Monday, November 20, 2017

Conferences always seem to come right when I need them. Right when I’m stressed, tired, and ready to just win the lottery and retire young already. As a high school teacher, I don’t get the chance to unwind with or vent to coworkers—my coworkers are my students! Lately, I’ve been leaving my theatre after a twelve-hour workday thinking, “Please, can I just—for a day, an hour, or a minute—can I just get away from students so that I can refuel?

Don’t get me wrong. I love my students, I do.

Then I’ll get to the conference, and it’s a whole bunch of adults! We meet, we greet, we wine, we dine, we dialogue, we debate, we commiserate. At the end of it all, I am happy, but exhausted and ready to get home to my students.
Don’t get me wrong. I love adults, too. I do!

My point is this: One Theatre World was the best adult/young person blend of any conference I have attending yet, and it filled my heart up in the best possible way. Yes, I got to see friends old and new, dialogue with peers that were over the age of 18, and talk about “grown up things.” I never signed a pass, took attendance, or counted down from ten to one. It was everything I had expected and hoped for.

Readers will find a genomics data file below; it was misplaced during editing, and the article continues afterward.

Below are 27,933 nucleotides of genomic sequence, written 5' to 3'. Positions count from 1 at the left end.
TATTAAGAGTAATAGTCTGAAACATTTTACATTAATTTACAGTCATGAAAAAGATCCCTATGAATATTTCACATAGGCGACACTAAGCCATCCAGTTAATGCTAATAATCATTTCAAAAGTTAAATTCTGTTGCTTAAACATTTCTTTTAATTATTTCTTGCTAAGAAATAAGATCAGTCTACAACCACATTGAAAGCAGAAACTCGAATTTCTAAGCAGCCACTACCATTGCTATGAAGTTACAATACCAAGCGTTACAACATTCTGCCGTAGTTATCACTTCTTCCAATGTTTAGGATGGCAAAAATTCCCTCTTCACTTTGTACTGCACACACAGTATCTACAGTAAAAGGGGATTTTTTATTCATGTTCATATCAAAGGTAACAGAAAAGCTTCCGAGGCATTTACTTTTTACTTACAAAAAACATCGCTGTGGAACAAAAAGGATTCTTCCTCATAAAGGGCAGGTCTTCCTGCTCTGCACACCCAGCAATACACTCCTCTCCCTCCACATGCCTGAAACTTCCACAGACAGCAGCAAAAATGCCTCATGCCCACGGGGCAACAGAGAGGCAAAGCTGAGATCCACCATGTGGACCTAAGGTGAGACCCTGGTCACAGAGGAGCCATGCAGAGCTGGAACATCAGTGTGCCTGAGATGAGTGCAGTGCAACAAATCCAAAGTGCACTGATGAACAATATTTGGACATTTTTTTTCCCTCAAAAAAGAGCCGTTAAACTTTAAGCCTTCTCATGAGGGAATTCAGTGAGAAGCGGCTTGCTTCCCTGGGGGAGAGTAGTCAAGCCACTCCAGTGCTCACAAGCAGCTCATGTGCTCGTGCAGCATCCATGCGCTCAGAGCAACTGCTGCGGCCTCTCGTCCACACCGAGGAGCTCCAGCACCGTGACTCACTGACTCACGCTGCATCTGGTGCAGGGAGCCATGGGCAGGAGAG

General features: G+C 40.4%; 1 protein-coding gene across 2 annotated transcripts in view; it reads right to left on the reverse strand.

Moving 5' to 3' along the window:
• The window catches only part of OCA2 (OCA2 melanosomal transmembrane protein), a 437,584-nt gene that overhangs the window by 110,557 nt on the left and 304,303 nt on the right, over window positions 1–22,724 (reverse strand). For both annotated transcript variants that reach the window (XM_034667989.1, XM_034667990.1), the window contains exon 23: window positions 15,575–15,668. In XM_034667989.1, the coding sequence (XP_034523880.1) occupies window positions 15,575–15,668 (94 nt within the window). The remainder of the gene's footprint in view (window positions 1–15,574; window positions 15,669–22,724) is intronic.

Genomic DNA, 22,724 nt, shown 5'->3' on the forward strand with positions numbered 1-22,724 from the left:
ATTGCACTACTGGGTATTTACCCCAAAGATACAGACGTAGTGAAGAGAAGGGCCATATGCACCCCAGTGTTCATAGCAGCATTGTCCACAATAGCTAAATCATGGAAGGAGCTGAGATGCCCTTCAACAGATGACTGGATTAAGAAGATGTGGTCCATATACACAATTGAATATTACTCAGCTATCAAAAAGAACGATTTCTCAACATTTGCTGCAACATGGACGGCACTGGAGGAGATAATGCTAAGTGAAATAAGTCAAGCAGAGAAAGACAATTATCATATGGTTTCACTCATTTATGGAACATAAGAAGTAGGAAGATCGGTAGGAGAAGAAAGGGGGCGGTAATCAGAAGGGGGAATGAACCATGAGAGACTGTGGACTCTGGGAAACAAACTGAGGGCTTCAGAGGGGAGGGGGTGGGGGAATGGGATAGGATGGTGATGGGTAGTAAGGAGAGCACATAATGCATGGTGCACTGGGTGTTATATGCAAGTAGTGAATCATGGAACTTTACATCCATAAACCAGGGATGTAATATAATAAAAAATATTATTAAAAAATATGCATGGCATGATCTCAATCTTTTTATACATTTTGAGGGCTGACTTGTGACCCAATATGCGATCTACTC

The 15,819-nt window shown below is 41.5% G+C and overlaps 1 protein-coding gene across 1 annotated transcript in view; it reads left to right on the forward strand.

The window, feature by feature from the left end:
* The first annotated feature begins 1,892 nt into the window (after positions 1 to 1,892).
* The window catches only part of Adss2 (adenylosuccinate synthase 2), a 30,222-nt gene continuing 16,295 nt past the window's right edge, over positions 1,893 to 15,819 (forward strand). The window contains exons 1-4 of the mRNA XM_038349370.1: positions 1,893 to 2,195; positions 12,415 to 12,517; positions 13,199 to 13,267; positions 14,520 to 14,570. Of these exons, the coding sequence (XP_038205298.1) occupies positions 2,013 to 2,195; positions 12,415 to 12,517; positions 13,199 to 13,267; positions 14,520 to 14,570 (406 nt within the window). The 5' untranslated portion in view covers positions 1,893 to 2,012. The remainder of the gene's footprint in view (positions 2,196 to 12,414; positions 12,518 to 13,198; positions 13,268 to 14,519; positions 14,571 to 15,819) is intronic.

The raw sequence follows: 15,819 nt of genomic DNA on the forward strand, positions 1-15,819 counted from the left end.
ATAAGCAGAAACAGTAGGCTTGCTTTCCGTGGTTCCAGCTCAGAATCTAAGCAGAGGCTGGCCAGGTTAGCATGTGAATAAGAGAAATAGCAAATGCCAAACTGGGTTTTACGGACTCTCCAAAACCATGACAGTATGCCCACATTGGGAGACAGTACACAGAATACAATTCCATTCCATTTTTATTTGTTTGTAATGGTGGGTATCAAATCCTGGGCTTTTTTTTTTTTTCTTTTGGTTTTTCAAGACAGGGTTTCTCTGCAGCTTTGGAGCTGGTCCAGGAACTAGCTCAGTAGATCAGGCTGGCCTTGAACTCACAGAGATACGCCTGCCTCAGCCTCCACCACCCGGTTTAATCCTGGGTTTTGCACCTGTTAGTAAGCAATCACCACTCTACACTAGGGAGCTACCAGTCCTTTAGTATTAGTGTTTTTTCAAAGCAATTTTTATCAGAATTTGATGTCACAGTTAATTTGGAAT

But the young people—the young people made this conference! Some of them were planted: the readers for The Bully Plays, the cast of the musical in a day performance of Annie, and I’m pretty sure Roxanne Schroeder-Arce’s daughter was hired to dance adorably throughout the entire closing night party.

But the youth that weren’t planted, they were the best. The hundreds of students playing in the lawn outside of the theatre, reminding me that green grass and a sunny day are things to be treasured. The young people marveling at the Monorail, reminding me that curiosity is one’s best form of personal entertainment. A girl, nonverbal and severely autistic, delighting in every nuance of the Guangdong puppetry performance, reminding me that every single person needs and deserves art.
I leave Seattle filled with warm memories of both adults and youth. Monday will come, and at some point I will again be stressed, tired, and scratching off a lottery ticket, fingers crossed. But recalling these joyful moments from the conference will encourage me to keep going, as I know the next joyful moment in our field is never far off.

And Ernie—if you did plant all of those hundreds of kids, you are quite the cruise director, my friend!

Elizabeth Brendel Horn
High school educator and director
Managing editor of AATE’s Incite/Insight magazine
Graduate of UCF’s Theatre for Young Audiences MFA program

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